Report on Copahue (Chile-Argentina) — October 1992
Bulletin of the Global Volcanism Network, vol. 17, no. 10 (October 1992)
Managing Editor: Lindsay McClelland.
Copahue (Chile-Argentina) Small explosions; earthquakes and tremor; pyroclastic sulfur ejected
Please cite this report as:
Global Volcanism Program, 1992. Report on Copahue (Chile-Argentina) (McClelland, L., ed.). Bulletin of the Global Volcanism Network, 17:10. Smithsonian Institution.
37.856°S, 71.183°W; summit elev. 2953 m
All times are local (unless otherwise noted)
Explosive activity at Copahue began on 31 July. Tephra from repeated moderate explosions was generally carried eastward, and mudflows extended several kilometers down streams draining the glaciated summit area. Airfall from the largest explosion, on 2 August, covered ~ 88 km2 and debris flows were generated within the valleys of the Agrio (Argentina) and Lomin (Chile) rivers. Tephra from the 6 August explosion covered ~ 23 km2, from the 31 July explosion ~ 1 km2 (figure 4). [All times are Chile local time.]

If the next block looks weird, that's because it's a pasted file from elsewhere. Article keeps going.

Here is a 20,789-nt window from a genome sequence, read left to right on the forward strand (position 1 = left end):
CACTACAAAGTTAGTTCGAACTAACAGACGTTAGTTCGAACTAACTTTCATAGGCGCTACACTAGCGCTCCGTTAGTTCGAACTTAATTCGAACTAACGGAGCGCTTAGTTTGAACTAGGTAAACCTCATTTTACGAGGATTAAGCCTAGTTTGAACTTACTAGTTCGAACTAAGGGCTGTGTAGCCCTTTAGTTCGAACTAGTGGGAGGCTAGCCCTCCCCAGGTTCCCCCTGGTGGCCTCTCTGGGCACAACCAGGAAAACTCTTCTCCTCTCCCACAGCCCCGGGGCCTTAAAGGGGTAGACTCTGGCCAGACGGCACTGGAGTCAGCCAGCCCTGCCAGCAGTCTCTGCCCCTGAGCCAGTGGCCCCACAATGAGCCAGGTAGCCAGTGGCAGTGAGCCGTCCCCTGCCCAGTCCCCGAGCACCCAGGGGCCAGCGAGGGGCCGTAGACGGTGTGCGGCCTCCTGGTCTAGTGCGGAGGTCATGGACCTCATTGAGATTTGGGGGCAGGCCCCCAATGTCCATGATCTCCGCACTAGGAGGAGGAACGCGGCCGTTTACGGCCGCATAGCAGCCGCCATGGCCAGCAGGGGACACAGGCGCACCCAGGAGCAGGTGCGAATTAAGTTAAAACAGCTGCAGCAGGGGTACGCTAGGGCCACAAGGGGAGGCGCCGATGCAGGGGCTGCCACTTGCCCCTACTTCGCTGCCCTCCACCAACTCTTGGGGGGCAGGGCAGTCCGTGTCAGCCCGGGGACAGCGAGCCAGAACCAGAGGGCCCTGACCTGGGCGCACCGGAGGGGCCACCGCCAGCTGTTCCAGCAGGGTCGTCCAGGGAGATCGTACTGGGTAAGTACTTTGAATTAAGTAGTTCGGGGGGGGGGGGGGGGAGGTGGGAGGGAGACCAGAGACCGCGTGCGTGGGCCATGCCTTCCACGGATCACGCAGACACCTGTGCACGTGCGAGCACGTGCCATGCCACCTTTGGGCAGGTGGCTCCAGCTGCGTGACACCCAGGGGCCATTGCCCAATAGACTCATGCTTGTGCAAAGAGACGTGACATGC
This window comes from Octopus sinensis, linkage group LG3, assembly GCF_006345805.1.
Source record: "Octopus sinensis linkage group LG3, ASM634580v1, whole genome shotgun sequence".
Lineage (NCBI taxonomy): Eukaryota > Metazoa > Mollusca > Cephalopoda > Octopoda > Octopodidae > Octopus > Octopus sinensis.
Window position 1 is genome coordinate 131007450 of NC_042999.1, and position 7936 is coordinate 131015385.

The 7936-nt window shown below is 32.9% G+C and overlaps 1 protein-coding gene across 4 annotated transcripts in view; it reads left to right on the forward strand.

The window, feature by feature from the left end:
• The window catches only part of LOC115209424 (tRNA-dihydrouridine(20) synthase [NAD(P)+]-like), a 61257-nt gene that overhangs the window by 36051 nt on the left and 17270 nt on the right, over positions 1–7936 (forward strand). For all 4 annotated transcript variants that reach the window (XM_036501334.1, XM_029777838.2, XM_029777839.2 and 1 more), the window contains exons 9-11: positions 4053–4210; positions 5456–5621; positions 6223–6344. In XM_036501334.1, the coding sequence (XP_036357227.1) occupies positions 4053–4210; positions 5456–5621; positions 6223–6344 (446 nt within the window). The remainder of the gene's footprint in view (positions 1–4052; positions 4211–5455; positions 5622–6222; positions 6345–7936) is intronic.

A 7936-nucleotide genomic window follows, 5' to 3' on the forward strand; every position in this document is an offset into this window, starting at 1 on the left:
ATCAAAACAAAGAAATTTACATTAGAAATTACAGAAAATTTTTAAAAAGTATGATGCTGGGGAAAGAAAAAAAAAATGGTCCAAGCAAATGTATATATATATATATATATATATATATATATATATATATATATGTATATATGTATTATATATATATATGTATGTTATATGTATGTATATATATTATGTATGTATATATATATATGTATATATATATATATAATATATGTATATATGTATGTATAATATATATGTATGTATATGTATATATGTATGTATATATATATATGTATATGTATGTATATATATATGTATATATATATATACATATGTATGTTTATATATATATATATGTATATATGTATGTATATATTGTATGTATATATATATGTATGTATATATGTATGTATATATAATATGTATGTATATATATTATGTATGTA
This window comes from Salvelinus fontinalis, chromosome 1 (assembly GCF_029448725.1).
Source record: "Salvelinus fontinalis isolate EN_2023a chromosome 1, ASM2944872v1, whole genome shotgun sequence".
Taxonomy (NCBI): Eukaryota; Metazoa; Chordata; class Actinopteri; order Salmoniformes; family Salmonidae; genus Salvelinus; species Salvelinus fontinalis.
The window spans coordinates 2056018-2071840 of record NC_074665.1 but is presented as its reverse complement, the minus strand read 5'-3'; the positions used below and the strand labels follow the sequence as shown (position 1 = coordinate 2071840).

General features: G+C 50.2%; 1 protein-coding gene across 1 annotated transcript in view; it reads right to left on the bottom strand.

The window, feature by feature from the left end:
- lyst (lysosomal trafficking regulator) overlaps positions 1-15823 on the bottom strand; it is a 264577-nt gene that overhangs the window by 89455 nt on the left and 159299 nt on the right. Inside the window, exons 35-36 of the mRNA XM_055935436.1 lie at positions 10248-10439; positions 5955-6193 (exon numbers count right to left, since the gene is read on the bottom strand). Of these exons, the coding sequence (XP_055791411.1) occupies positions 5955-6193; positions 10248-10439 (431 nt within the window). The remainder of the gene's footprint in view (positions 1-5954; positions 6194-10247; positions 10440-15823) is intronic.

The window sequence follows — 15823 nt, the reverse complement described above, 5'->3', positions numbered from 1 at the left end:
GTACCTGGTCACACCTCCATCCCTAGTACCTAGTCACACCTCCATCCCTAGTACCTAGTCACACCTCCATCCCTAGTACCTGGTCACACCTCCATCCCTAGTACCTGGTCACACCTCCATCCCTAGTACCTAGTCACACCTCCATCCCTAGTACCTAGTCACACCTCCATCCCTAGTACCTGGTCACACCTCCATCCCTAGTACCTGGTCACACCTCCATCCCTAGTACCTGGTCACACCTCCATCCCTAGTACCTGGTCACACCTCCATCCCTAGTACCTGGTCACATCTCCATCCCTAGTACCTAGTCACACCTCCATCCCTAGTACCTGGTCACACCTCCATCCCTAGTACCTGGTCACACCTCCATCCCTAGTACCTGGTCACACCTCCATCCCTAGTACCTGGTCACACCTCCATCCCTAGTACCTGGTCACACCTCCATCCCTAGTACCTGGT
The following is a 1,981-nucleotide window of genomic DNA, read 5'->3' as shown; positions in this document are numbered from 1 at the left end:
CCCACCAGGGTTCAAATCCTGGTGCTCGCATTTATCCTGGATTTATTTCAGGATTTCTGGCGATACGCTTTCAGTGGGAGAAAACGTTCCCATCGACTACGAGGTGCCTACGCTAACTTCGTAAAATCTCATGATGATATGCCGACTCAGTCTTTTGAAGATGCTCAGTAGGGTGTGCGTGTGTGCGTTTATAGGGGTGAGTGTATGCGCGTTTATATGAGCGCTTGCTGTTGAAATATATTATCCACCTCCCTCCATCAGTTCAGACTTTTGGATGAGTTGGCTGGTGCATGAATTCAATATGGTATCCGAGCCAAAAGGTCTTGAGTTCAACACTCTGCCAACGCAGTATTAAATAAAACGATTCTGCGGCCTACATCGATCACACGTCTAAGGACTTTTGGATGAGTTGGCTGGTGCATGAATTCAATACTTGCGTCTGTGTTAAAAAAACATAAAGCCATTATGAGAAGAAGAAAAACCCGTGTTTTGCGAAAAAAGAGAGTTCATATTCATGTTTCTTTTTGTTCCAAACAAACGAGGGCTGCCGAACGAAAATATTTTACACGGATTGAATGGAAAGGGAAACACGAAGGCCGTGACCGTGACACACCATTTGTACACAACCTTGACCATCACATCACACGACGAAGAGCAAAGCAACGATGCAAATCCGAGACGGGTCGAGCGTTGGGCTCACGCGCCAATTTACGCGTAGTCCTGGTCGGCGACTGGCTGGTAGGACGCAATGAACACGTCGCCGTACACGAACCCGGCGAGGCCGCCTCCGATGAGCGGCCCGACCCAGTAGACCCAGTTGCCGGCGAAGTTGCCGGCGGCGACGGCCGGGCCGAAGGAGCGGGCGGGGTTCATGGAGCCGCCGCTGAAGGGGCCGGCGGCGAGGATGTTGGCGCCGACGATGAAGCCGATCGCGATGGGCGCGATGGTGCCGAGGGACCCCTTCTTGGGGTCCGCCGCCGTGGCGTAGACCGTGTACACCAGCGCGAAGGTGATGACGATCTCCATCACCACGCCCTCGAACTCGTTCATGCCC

Eruptive activity and seismicity, 15 August-20 October. Fumarolic activity was continuous through mid-October, occasionally accompanied by rhythmic explosions. Roaring noise typically preceded the rise of a vapor cloud by some minutes. Fumarolic activity and explosions originated from the same area in the S part of the crater lake. The entire lake was obscured by an intense vapor cloud on some days. The level of water in the lake remains unchanged. Successive explosions have melted the ice on the crater walls, leaving them completely ice-free (unusual at this time of year), and covered the walls with ejecta. Experienced mountaineers often climbed to the crater, reporting an intense sulfur smell and rapid development of eye irritation (perhaps from hydrochloric acid vapor).
The following is from the Grupo de Estudios Vulcanológicos, Proyecto Riesgo Volcánico de Neuquen.